The law also permits the Governor to "remove" a public official under certain circumstances,7 or recommend to the New York Senate that an official be removed.8 New Yorkers faced the latter situation two years ago when Governor George E. Pataki considered recommending to the Senate that it remove then-Comptroller Alan Hevesi for misdeeds involving the use of his state car. (That legal and political to-do was resolved when Mr. Hevesi pled guilty to a felony.) Removal is not to be confused with impeachment, which is instituted by the New York State Assembly, but in both cases the Senate acts as a trier of fact. Remarkably, neither the state Constitution nor the law provides any specific guidance as to the standard to be applied or what procedures must be followed in either removal or impeachment cases.
In any event, the state Constitution bars removal of a legislator for misconduct.9 This would seem to mean that a Senator cannot be removed by the Governor or impeached by the Assembly. Does it also mean that a legislator cannot be removed through expulsion? Although the state Constitution is silent on the subject of expulsion, one could argue that the more general prohibition against removing a legislator encompasses expulsion. After all, until 1821, the Constitution provided that the Legislature had the same powers found in our colonial charter, including the right to "purge" members.10 That power was eliminated, and all successive versions of the state Constitution continue to omit any right by the Legislature to expel a member.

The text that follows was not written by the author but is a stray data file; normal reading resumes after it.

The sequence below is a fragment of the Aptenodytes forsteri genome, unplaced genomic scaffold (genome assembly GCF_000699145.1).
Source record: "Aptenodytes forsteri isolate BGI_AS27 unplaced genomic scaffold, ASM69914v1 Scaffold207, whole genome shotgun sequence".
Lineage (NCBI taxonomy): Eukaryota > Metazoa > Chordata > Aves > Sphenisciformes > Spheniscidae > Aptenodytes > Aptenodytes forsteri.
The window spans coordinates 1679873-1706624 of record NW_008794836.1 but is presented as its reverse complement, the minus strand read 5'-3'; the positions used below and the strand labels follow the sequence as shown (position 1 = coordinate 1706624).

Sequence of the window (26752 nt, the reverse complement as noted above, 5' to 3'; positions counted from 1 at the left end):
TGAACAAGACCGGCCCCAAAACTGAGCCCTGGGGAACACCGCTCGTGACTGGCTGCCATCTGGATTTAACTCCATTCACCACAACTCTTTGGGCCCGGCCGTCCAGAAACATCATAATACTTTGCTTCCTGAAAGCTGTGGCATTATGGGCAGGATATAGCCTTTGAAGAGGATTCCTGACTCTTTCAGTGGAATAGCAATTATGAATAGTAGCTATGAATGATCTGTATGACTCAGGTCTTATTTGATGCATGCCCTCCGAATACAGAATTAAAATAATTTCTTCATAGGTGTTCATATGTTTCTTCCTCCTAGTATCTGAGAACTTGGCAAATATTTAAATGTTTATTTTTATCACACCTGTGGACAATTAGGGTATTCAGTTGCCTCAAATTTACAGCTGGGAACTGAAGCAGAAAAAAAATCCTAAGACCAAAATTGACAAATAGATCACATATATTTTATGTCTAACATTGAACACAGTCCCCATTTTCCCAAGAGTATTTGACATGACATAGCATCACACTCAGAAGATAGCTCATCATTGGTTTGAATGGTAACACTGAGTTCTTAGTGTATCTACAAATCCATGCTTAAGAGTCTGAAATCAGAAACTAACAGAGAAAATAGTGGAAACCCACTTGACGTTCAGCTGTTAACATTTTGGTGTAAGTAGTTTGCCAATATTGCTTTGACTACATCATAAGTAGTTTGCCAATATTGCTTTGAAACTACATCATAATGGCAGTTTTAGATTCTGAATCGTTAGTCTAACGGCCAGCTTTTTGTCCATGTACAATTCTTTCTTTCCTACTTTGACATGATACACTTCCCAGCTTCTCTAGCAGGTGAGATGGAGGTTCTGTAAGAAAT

Our current Constitution thus stands in contrast to the federal Constitution, which expressly includes such authority.11 Can we thus infer that generations of drafters of the state Constitution decided to affirmatively bar the Legislature from expelling one of its own? If so, the current Senate's recommendation to expel Senator Monserrate is on thin ice.
Apparently in conflict with this history, however, the state Legislature enacted a provision permitting the Senate or Assembly to expel one of its members. Section 3 of the Legislative Law states that "[e]ach house has the power to expel any of its members…." Given that statutes are presumed to be constitutional,12 and the Assembly may have relied upon this law in 1920 when it ousted five Socialists, the Senators considering expulsion today might have a basis to do so should they choose.
Interestingly, the last time the Legislature analyzed the issue, it was determined that it did not have the power to expel one of its members. The year was 1987, and Assemblywoman Gerdi Lipschutz had apparently approved the hiring of various "no-show" employees. In a 19-page report, the bipartisan New York State Assembly Committee on Ethics and Guidance (which included then-Assemblyman George Pataki) concluded that it was significant that the New York Constitution of 1821 expunged the Legislature's authority to expel, and drafters have kept it out for the last 190 years.